A Hong Kong soccer supporters' club has hit back at Filipino fans who were subjected to verbal and physical abuse by people in a home crowd during an international friendly on Tuesday.
The Power of Hong Kong - formed in 2005 and now with more than 1,000 followers on its Facebook page - said any game against the Philippines would be very sensitive since a sacked policeman hijacked a tour bus in Manila in 2010 and shot dead seven Hong Kong tourists and their guide.
"It is unavoidable that emotions will run high in a match like this with this as the background," the statement said.
The club claims Philippine players and supporters constantly provoked local fans.
"When the match was ongoing, many Philippine supporters, [wearing] the Philippine national team jersey and scarfs came towards the Hong Kong supporters section to taunt them with jeers and hand gestures, which served only to provoke the situation further," the statement read.
At the end of the match, several Philippine players also made provocative hand gestures towards the Hong Kong fans, it said.
The supporters' club laid much of the blame on the Hong Kong Football Association and the Leisure and Cultural Services Department.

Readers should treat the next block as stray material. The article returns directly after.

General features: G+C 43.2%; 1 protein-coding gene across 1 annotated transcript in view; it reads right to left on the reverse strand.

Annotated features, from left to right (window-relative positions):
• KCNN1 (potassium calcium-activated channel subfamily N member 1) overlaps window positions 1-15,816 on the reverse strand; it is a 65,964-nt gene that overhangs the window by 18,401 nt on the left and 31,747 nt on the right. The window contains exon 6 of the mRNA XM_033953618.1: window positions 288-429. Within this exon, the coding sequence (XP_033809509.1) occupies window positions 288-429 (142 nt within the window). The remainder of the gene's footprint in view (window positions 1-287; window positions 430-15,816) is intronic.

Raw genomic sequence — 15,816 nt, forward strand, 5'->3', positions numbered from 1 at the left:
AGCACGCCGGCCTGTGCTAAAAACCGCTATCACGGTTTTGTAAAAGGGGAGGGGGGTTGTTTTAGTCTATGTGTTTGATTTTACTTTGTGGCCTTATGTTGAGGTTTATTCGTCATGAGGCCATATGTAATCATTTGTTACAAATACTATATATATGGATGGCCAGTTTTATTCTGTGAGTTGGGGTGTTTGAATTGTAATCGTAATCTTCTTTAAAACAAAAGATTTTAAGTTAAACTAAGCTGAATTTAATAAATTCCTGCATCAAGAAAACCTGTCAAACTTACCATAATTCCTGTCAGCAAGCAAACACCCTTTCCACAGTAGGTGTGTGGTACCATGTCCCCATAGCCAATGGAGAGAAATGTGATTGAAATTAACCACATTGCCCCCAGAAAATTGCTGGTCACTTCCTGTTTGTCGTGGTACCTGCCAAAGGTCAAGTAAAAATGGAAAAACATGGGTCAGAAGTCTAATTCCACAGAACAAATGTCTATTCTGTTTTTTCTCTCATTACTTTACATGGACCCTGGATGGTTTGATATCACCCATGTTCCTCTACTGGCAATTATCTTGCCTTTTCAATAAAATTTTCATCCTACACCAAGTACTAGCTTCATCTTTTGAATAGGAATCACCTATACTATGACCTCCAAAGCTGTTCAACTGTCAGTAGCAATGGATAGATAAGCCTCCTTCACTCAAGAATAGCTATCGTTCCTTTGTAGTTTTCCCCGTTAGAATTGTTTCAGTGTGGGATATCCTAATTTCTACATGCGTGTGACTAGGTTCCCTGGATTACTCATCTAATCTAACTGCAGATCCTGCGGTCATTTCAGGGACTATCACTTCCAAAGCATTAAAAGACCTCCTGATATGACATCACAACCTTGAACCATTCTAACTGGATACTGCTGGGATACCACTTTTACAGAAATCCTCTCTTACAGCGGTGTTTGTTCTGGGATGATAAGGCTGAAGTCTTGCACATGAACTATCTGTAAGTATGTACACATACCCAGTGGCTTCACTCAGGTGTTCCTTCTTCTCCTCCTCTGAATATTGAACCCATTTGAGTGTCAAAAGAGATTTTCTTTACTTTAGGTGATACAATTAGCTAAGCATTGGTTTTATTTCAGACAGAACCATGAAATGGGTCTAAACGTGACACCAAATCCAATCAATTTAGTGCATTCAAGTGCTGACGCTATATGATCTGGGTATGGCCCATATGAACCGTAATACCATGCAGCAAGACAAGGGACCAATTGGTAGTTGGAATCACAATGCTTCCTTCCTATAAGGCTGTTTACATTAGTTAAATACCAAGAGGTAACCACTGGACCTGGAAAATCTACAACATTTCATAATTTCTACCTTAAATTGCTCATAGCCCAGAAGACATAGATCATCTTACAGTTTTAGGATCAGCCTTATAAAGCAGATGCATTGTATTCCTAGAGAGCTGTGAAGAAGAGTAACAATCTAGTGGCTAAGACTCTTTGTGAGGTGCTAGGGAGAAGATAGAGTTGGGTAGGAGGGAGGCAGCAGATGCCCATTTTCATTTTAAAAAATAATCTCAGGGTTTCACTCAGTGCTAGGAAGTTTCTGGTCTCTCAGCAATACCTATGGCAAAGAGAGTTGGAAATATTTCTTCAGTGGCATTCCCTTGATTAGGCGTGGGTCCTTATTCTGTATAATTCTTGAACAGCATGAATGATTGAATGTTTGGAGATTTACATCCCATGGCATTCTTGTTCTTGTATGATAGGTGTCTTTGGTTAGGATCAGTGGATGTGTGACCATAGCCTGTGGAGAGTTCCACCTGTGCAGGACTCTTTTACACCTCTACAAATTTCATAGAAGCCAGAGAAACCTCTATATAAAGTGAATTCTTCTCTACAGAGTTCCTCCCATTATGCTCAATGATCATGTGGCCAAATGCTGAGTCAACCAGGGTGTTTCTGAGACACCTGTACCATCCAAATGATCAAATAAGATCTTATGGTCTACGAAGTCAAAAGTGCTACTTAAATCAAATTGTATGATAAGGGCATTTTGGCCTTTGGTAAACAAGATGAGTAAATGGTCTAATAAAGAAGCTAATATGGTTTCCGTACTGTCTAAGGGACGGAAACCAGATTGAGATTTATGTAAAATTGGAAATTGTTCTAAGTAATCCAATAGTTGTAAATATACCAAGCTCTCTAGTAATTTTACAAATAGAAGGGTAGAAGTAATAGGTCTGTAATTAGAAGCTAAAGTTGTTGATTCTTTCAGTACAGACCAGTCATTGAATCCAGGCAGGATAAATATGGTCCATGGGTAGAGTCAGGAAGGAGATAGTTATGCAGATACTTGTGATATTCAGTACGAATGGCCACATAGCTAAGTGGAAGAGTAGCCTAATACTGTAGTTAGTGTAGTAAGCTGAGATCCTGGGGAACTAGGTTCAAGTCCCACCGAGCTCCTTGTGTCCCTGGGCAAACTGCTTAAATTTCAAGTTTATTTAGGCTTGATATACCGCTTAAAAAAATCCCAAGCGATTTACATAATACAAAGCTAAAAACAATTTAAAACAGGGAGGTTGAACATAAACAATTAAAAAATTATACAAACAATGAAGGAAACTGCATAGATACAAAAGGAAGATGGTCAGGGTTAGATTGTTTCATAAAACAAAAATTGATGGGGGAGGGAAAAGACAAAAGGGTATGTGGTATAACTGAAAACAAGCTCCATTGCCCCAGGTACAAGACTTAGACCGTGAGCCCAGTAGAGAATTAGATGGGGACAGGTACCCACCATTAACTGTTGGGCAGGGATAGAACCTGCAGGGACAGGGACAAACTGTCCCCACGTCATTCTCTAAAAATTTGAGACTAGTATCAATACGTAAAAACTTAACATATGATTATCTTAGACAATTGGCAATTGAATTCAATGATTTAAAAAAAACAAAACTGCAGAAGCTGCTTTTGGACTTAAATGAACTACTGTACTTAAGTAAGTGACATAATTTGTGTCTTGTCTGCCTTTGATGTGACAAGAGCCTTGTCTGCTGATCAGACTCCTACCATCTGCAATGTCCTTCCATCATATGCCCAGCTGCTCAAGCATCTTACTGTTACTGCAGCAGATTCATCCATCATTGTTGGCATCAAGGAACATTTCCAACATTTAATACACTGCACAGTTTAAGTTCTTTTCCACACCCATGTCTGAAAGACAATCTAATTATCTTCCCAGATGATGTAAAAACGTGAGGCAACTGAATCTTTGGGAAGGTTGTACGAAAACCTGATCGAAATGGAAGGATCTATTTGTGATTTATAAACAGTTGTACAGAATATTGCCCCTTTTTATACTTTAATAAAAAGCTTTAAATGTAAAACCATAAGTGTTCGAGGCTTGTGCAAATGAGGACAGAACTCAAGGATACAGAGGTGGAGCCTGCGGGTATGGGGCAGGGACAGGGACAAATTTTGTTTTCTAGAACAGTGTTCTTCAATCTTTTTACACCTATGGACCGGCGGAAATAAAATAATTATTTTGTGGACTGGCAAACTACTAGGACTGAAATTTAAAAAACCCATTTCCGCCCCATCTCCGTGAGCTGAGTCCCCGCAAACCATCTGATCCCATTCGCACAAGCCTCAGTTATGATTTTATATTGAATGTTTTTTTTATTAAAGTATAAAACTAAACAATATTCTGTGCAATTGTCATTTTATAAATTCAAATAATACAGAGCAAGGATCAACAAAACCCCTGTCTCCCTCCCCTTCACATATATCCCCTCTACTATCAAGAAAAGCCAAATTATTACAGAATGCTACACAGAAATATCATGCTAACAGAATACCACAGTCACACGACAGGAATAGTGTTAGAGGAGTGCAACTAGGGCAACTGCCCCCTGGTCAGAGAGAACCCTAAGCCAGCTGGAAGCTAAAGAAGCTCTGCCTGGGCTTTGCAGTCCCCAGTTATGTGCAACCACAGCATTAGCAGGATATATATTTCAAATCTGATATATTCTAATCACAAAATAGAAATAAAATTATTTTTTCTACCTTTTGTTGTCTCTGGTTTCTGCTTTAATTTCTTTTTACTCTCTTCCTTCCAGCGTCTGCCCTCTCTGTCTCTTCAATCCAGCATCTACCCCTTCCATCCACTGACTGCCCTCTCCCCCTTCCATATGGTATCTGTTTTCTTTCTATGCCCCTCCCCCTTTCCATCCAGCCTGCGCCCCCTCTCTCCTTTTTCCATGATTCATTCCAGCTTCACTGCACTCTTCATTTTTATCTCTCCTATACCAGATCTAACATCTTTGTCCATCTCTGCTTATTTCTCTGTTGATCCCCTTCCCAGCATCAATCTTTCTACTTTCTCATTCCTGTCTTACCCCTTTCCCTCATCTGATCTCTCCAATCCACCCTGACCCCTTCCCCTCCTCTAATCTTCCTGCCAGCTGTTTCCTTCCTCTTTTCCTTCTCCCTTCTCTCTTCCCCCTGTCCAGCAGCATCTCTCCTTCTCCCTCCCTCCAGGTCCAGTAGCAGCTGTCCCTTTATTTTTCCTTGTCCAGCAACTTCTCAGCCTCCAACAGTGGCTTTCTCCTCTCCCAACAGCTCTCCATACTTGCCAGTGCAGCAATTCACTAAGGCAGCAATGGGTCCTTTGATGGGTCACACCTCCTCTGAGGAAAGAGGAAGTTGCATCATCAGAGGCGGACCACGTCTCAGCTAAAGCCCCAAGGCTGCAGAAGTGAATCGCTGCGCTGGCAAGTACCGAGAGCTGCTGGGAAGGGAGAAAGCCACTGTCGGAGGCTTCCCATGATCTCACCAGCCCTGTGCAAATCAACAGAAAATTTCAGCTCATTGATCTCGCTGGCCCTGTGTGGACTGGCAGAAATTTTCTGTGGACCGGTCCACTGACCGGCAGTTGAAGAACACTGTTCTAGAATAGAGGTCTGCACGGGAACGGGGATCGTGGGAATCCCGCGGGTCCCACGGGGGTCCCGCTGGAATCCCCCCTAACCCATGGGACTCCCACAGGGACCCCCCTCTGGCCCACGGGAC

It said they had failed to take proper security measures and not sett up a designated zone for Philippine supporters. Fans were allowed to sit wherever they wanted to.
"Supporters were not being segregated at all, and it was no wonder that skirmishes eventually did break out, especially when there were so much provocation going on," the supporters' club said.
Outraged Filipino fans said they were subjected to racial abuse. A section of Hong Kong supporters yelled insults at them, including that they were "all just slaves". They threw bottles at women and children and booed the country's national anthem before the start of the match.
The supporters' club said it did not condone jeering while the national anthem was being played, nor the throwing of missiles onto the pitch.